“When a refugee friend came to us to ask for a job, we called our church. They hired him as a janitor on the spot. When we found out that man’s wife made jewelry, our church bought the supplies for her to crochet these gorgeous necklaces.
“We watched that quiet woman become a leader and teacher for other Hill Country Hill Triber artisans within months; the money she earned and the respect that she felt from using her gifts to support her family made a difference in her life.
“And so, that Burmese husband and wife brought their friends to our church. Thirty to fifty Burmese refugees, dressed in traditional hand-woven clothes, sit in our mauve pews each week beside suburban Texas families in their Sunday best. We look at each other and wonder, ‘Who but God could have made this happen?’
” The truth is, my church is pretty average”
So begins a blog post by Rachel Held Evans. There are two reasons I wanted to pass this story along (Evans’ posts goes on to make some important points, and is worth reading.)
First, church people from all types and ages of churches do some extraordinarily loving things. I’ll never forget the small church I pastored in Talent, Oregon. During the early 1970’s, Talent Friends Church sponsored three refugee families from South Vietnam. “Sponsoring” meant becoming responsible for their housing, food, and other basic expenses. It also meant training them to live in America, and helping them navigate the social services that were available to them.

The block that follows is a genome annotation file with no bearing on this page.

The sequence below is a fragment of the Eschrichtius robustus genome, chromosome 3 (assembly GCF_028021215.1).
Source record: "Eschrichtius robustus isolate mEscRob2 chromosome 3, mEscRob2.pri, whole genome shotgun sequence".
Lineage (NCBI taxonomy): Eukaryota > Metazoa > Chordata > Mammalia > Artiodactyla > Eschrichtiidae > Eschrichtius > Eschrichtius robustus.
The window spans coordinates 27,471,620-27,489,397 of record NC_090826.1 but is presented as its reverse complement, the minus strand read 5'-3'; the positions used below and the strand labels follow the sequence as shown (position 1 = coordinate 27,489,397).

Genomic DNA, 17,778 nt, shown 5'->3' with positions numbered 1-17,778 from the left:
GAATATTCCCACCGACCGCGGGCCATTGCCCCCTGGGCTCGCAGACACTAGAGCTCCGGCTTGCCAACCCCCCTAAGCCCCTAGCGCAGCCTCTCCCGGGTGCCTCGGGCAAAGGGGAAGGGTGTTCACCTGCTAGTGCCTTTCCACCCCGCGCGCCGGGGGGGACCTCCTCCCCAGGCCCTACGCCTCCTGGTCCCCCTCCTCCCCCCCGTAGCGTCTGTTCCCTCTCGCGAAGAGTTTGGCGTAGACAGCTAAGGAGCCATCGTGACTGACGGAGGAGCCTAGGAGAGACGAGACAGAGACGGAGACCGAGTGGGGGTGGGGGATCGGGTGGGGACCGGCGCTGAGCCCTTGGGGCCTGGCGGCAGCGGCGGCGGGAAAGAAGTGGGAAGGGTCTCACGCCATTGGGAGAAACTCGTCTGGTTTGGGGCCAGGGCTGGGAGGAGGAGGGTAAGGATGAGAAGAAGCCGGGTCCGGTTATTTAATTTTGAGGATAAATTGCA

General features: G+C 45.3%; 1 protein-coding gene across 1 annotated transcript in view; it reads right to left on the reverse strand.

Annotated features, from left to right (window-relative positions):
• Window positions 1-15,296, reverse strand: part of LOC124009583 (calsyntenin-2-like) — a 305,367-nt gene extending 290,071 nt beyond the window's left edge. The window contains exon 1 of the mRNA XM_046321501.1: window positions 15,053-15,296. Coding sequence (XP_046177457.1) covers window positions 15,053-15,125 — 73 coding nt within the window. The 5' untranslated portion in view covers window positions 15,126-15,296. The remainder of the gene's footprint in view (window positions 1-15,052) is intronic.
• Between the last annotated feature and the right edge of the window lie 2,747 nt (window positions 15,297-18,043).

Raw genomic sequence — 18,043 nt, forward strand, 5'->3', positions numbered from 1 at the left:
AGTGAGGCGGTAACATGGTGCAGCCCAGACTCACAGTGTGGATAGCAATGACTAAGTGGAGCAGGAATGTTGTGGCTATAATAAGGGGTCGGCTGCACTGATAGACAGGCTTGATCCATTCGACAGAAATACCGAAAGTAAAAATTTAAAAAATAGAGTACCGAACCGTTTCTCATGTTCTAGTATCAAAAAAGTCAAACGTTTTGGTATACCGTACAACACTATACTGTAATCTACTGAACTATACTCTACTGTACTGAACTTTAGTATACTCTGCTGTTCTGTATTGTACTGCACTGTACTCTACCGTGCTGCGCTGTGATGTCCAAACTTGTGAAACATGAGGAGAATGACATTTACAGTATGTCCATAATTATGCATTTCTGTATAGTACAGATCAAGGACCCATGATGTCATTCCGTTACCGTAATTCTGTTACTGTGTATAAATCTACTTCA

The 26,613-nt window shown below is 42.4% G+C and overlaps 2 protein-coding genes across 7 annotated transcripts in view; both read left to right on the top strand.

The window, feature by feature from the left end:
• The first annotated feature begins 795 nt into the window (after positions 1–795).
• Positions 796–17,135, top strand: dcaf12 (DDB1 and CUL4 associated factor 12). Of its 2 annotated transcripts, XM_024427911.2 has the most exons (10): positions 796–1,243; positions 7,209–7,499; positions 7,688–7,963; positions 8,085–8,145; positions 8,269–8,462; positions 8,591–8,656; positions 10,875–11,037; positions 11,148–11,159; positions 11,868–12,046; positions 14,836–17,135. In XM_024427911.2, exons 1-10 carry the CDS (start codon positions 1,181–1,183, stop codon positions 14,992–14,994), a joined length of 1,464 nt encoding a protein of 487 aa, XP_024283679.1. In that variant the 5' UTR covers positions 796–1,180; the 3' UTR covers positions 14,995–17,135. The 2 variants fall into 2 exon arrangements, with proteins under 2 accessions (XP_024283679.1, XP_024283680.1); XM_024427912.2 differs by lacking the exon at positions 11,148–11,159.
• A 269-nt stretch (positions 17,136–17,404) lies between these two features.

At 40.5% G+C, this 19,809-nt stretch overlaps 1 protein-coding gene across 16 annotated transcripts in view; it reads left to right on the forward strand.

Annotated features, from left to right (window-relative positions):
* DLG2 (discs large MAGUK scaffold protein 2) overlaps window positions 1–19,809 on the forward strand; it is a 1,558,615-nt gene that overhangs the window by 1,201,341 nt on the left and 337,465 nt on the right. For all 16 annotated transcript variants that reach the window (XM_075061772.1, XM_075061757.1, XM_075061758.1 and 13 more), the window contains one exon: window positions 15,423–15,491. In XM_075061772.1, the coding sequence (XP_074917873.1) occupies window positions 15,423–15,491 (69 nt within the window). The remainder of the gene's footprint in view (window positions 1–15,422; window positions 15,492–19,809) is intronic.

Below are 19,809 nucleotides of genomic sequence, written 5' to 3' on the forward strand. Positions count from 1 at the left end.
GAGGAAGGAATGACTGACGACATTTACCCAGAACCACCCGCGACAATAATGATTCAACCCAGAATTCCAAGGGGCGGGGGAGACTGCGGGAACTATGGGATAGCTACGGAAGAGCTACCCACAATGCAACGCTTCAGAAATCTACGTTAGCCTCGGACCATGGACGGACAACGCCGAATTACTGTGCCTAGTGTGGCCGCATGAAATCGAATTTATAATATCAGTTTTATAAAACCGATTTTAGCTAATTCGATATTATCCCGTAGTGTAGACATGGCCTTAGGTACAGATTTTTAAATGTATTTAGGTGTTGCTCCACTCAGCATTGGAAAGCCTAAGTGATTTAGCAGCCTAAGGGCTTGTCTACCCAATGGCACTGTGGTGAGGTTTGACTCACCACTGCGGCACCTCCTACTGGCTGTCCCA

A small church of 80 people became a new life of freedom for 20 people of different color, language and religion. Where does this happen except in a church?
Second, I like Evans’ post because it reminds us that when churches extend themselves to marginalized people, they position themselves for extraordinary growth. God wants to bring the poor and forgotten into his church. When we help the poor and remember the forgotten, we open ourselves to the very best of God’s future.
What extraordinary acts of kindness has your church engaged in?